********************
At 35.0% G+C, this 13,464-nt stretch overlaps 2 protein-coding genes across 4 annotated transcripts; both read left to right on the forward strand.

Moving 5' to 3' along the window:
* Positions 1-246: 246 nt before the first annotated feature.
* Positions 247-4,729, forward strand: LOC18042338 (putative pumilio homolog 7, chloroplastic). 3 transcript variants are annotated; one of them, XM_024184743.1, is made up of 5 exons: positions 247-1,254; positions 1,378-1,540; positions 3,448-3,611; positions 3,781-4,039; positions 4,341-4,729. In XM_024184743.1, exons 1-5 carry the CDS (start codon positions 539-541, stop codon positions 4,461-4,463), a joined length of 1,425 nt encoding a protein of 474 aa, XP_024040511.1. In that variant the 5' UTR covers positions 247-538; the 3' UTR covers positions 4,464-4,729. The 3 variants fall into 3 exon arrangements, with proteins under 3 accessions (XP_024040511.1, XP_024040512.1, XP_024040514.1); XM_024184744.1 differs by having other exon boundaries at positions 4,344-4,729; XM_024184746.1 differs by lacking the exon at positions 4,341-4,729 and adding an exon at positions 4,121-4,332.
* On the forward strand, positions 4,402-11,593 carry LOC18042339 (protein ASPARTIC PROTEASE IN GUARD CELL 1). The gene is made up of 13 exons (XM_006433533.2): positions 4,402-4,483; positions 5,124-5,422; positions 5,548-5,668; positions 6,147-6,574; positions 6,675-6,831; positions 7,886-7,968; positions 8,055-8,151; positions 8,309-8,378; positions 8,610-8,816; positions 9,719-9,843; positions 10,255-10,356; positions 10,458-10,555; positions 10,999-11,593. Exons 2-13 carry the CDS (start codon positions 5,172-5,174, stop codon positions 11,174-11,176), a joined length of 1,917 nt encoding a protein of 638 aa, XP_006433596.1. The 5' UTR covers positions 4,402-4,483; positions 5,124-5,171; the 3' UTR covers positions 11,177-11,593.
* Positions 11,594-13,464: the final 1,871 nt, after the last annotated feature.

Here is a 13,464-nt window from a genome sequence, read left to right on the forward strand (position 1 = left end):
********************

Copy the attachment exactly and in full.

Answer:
At 35.0% G+C, this 13,464-nt stretch overlaps 2 protein-coding genes across 4 annotated transcripts; both read left to right on the forward strand.

Moving 5' to 3' along the window:
* Positions 1-246: 246 nt before the first annotated feature.
* Positions 247-4,729, forward strand: LOC18042338 (putative pumilio homolog 7, chloroplastic). 3 transcript variants are annotated; one of them, XM_024184743.1, is made up of 5 exons: positions 247-1,254; positions 1,378-1,540; positions 3,448-3,611; positions 3,781-4,039; positions 4,341-4,729. In XM_024184743.1, exons 1-5 carry the CDS (start codon positions 539-541, stop codon positions 4,461-4,463), a joined length of 1,425 nt encoding a protein of 474 aa, XP_024040511.1. In that variant the 5' UTR covers positions 247-538; the 3' UTR covers positions 4,464-4,729. The 3 variants fall into 3 exon arrangements, with proteins under 3 accessions (XP_024040511.1, XP_024040512.1, XP_024040514.1); XM_024184744.1 differs by having other exon boundaries at positions 4,344-4,729; XM_024184746.1 differs by lacking the exon at positions 4,341-4,729 and adding an exon at positions 4,121-4,332.
* On the forward strand, positions 4,402-11,593 carry LOC18042339 (protein ASPARTIC PROTEASE IN GUARD CELL 1). The gene is made up of 13 exons (XM_006433533.2): positions 4,402-4,483; positions 5,124-5,422; positions 5,548-5,668; positions 6,147-6,574; positions 6,675-6,831; positions 7,886-7,968; positions 8,055-8,151; positions 8,309-8,378; positions 8,610-8,816; positions 9,719-9,843; positions 10,255-10,356; positions 10,458-10,555; positions 10,999-11,593. Exons 2-13 carry the CDS (start codon positions 5,172-5,174, stop codon positions 11,174-11,176), a joined length of 1,917 nt encoding a protein of 638 aa, XP_006433596.1. The 5' UTR covers positions 4,402-4,483; positions 5,124-5,171; the 3' UTR covers positions 11,177-11,593.
* Positions 11,594-13,464: the final 1,871 nt, after the last annotated feature.

Here is a 13,464-nt window from a genome sequence, read left to right on the forward strand (position 1 = left end):